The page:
We look back at the bike that just could have saved Buell a decade ago: if only it wasn’t too little, too late…
Considering that the Buell 1125CR was pretty much identical to the preceding 1125R, both machines felt pretty different when ridden back-to-back…
Launched at the Spreewaldring circuit near Berlin in 2008, the CR just didn’t feel like the R that was launched the year previously at Laguna Seca. The Buell 1125R really dared to be different and was the ‘original’ stab at a water-cooled machine from the creative mind of Erik Buell.
Sadly, the R just had a few too many flaws to find fault with: excessive heat spilled onto riders’ right foot on the road-ride, brake disks warped, engines cut out, suspension was wayward – making one bike SO different from the other. This was a launch too far for the small factory – and too early – and it hurt. Thankfully an updated launch later in 2007 in Spain addressed most of the issues and these updated 1125Rs were also on hand in Germany the following year, but the CR – or ‘Café Racer’ – was the bike people were there to ride.
This was a bike that came from Erik Buell playing around in the clay-room of the Buell design studio. Back at the launch he said: “I grew up watching the café racer guys back in the day. It was a real awesome time back then. You had the guys with Norvins and Tritons, all dressed in black leather. These guys raced against each other and their bikes were ‘the real deal’, these things were something evil and sinister looking: something that people couldn’t master or tame. It’s more than a streetfighter, it’s a café racer. That’s what I wanted with the 1125CR. I didn’t want a bike ‘dumbed-down’ from a sportsbike, something that’s down on power from the original: I wanted something true to the spirit of these machines. That’s the reason the 1125CR was born and why we kept it with the full 146bhp.”
Yes, this wasn’t a neutered naked, Erik gave the CR the same ‘full-fat’ V-twin, Rotax derived 1125cc liquid-cooled motor that the R had. As mentioned, this motor showed promise on launch with the R-version, but power delivery could be a tad ‘lurchy’ at low and mid-revs. The reason (according to Buell technicians) was that there was an embarrassing communication error with the Austrians at Rotax and something got lost in translation between metric and imperial measurements, hence the issues with the motor.
Not so with the CR. Two things made the CR motor a different and more attractive prospect entirely. First is the gearing. With an 8.5% reduction from the R’s transmission things were much peppier down below – think of this as an 1125R on Viagra. Sure the gearing’s not got the ‘length’ of the R, but it sure gets up there quicker, and isn’t that what we blokes want in the real world?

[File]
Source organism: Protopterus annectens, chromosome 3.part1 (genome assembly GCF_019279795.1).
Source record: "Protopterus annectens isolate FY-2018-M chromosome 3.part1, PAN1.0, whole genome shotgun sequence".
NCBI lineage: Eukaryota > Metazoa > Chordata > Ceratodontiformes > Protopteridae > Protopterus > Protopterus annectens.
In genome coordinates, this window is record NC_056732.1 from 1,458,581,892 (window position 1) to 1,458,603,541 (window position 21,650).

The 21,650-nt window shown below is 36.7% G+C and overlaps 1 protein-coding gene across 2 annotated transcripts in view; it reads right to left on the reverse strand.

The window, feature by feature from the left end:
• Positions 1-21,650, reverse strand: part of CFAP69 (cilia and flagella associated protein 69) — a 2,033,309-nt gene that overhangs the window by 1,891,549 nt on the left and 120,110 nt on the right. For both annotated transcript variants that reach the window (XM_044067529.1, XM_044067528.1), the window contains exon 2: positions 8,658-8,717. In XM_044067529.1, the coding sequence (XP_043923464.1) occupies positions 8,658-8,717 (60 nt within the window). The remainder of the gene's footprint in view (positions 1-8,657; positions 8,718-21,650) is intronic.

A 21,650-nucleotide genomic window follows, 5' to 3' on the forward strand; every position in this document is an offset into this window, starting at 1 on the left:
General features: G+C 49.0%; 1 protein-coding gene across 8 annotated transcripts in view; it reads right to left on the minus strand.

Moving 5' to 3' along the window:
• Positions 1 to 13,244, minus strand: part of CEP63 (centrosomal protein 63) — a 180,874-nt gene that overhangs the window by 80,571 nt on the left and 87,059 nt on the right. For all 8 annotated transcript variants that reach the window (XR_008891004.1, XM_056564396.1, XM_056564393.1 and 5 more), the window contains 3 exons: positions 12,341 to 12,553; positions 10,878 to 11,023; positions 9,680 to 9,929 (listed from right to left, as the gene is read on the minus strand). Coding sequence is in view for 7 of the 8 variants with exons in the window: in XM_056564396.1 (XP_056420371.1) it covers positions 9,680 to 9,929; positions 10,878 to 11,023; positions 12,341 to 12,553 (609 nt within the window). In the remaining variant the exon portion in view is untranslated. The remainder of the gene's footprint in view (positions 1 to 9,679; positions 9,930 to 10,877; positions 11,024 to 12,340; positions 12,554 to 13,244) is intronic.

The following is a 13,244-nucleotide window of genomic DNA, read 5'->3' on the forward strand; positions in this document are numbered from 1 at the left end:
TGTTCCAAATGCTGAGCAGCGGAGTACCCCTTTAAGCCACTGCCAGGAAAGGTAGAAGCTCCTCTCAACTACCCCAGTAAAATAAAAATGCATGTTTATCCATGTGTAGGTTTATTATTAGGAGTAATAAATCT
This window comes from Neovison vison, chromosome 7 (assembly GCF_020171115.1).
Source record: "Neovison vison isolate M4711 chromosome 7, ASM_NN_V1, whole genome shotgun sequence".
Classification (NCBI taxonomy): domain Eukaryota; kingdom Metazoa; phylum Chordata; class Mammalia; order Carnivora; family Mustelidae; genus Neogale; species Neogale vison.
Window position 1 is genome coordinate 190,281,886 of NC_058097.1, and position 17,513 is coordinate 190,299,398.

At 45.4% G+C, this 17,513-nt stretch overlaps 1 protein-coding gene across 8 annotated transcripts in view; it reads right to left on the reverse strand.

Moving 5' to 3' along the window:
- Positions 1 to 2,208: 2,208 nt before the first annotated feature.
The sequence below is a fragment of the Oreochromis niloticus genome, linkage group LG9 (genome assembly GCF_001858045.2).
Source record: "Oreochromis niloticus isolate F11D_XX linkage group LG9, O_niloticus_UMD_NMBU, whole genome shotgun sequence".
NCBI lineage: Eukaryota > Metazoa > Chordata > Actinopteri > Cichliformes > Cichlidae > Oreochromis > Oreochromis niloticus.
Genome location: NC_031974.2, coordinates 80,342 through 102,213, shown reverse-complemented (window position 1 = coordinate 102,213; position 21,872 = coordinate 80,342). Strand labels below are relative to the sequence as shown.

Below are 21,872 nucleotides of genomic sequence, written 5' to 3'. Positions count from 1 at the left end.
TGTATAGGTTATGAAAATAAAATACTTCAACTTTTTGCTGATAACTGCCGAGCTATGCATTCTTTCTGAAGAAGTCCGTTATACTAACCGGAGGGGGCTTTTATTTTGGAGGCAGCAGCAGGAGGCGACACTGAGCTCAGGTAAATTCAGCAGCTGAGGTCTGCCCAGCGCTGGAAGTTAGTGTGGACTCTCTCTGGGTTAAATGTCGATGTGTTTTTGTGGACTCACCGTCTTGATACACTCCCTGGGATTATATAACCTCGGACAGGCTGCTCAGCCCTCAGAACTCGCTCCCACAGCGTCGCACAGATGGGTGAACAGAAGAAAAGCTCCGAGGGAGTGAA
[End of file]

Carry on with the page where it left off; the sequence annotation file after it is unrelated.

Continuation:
This motor also had the vital ‘spark and fuel’ calibration changes. A new 12.5 degree angle for the injectors meant a finer spray, cleaner combustion and improved torque. Married to the lower gearing, this thing would punch out of corners, meaning that you’d soon get the thing singing in the sweet spot of 6-10,000rpm. It all added up to the fact that this CR didn’t feel remotely like the bike, which was the donor of most of its constituent parts.
The launch track certainly showed how good the handling was. Spreewaldring is a small, tight little circuit with no real straights to give you a rest on so the bike was constantly on its side, or being flicked from one to the other. Suspension-wise, traditionally the R was very susceptible to poor set-up, but the base setting resulted in a bike that – allied to the aggressive low bars – could be thrown on its side with abandon. At the start of the lap, there’s a fast left-right chicane and it was noticeable as the sessions wore on just how quickly the CR changes direction and all without a shudder from the suspension. On the road the set-up was a tad firm,
But what about those quirky ZTL2 rim-mounted brakes: on a traditional sportsbike, you could scrub a little speed off in the turn with a dab of brake, with the Buell that behaviour was rewarded with the bike trying to stand itself up in the turn. Call it character, but just keep it in mind. Braking power was still mightily adequate and did the job well enough.
Saddling the 1125R with that ugly ‘fat 916’ top fairing was always a travesty and with the CR that was all forgotten. The lithe back-end was now married to an aggressive, minimalist cowling with a scowling headlight cluster, behind which sat those unattractive orange-glow clocks, this time armed with a gear position indicator over the R. The HUGE side-pods, which made the front-end of the R even more bulbous actually worked in the naked CR’s favour, making the bike seem more hunched, like a sprinter in the starting blocks.
Buell produced a number of official after-market parts as did other companies, including carbon huggers, fenders, new brake levers and rear-sets. A set of high-rise bars was available to try on the launch, but many parts never materialised following Buell’s sad demise (well, with Harley-Davidson anyways) which came after the economic crash, on October 15th 2009.
That’s what’s so sad – Buell had finally got it right. With a different paint job and a loud can (the original was damn ugly) it could have been the basis of a very cool bike indeed… Erik Buell and his team finally gave us a water-cooled Buell worth shouting about, only for things to go belly-up within 12 months and that’s the real shame.
So, what about today? Well, the Buell 1125CR was sold at £7995 in the UK in 2008 and today they’re as rare as hen’s poop. If you can find one, then around £4000 can back you this rarity, heading up to £6000 for very low mile models.